MILAN — Italy will update its gas emergency plan next week, a government source said on Thursday, adding Rome will not resort to rationing since it has cut its reliance on Russian imports.
The updated emergency plan, however, envisages tougher measures that would be triggered in the event of a further reduction or a complete halt of gas supplies from Moscow.
“The updated plan includes different scenarios, even the worst-case one, and envisages tougher measures in case of further reduction of (gas) flows,” the source told Reuters.
Italy’s existing gas emergency protocol envisages three stages going from a state of pre-alert, imposed at the end of February after the Russian invasion of Ukraine, before moving to one of alert and then to a state of emergency.
Rome has already acted to cut gas usage by 7% this year through steps including the reduction of heating by 1 degree Celsius in public and private residential buildings in the second half of 2022.
Rome last year got 40% of the gas it imported from Russia, an important resource used to produce its electricity.
The source said that the government’s efforts to find alternative suppliers have cut the share of imported Russian gas to around 18% in the summer.
One key additional measure is to have a new regasification vessel operational in the Tuscan port of Piombino by March 2023 to expand the country’s LNG capacity, the source added.
Gas and electricity prices have risen to historic highs in Italy and in many European countries as Moscow has restricted gas supplies to the bloc in the wake of its invasion of Ukraine.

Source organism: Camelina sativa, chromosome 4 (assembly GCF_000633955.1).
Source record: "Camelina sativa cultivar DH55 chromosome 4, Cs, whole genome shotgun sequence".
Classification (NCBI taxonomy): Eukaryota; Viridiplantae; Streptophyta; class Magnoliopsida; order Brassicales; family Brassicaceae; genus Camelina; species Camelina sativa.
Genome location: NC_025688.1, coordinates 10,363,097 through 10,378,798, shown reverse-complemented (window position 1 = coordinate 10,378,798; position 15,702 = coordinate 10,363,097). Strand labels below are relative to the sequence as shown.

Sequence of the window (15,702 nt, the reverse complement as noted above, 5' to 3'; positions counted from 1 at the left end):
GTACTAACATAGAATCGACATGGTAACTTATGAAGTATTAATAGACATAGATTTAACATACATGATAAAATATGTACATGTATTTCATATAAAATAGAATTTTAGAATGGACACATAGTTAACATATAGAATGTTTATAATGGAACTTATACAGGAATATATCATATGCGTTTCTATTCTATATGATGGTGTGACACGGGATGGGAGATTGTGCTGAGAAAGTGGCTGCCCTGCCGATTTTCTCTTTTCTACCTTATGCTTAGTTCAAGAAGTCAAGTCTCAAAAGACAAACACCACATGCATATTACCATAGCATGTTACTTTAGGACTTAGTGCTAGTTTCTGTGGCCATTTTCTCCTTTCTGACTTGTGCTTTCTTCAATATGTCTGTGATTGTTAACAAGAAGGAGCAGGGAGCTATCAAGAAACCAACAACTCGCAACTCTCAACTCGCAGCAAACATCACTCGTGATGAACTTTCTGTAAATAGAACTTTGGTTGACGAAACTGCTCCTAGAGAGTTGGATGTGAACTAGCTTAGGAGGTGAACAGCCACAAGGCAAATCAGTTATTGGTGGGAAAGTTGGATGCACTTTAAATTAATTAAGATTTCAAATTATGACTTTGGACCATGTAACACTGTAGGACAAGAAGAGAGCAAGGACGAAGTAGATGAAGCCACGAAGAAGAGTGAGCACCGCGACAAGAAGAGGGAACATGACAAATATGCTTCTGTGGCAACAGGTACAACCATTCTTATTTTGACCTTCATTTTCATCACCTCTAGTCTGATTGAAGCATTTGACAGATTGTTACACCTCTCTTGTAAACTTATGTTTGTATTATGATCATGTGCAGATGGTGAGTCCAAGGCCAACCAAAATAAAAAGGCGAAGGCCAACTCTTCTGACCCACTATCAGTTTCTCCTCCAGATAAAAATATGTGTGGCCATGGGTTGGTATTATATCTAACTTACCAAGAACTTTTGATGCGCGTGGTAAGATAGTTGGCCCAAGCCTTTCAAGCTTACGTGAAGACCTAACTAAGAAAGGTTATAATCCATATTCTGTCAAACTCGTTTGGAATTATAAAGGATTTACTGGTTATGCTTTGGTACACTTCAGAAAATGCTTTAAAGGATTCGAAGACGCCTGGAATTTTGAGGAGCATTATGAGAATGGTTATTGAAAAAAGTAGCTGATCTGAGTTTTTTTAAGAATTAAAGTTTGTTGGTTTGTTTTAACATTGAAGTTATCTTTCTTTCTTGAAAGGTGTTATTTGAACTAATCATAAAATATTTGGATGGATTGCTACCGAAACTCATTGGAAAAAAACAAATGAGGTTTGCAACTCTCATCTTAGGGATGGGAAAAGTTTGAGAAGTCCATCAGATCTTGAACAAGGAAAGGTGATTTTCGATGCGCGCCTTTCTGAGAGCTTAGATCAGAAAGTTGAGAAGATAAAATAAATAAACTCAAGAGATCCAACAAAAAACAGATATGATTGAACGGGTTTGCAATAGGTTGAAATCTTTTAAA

Carlo Bonomi, head of Italy’s industrial lobby Confindustria, this week warned of the risk of widespread company failures if energy prices do not fall.
Bonomi asked for a government plan for rationing gas and new government subsidies to shield manufacturers.
Unions also urged the government to protect jobs and wages.
“Workers in energy-intensive industry — starting with the steel sector — will face a dramatic situation … given the energy costs and the ongoing slowdown in some sectors in Europe, starting with automotive,” said the head of Italy’s metal-worker union FIOM- CGIL Michele De Palma in a statement.
The government has spent 52 billion euros so far this year on a series of measures to help shield firms and families from surging energy costs and rising consumer prices. (Reporting by Giuseppe Fonte and Francesca Landini; writing by Francesca Landini, editing by Federico Maccioni and Keith Weir)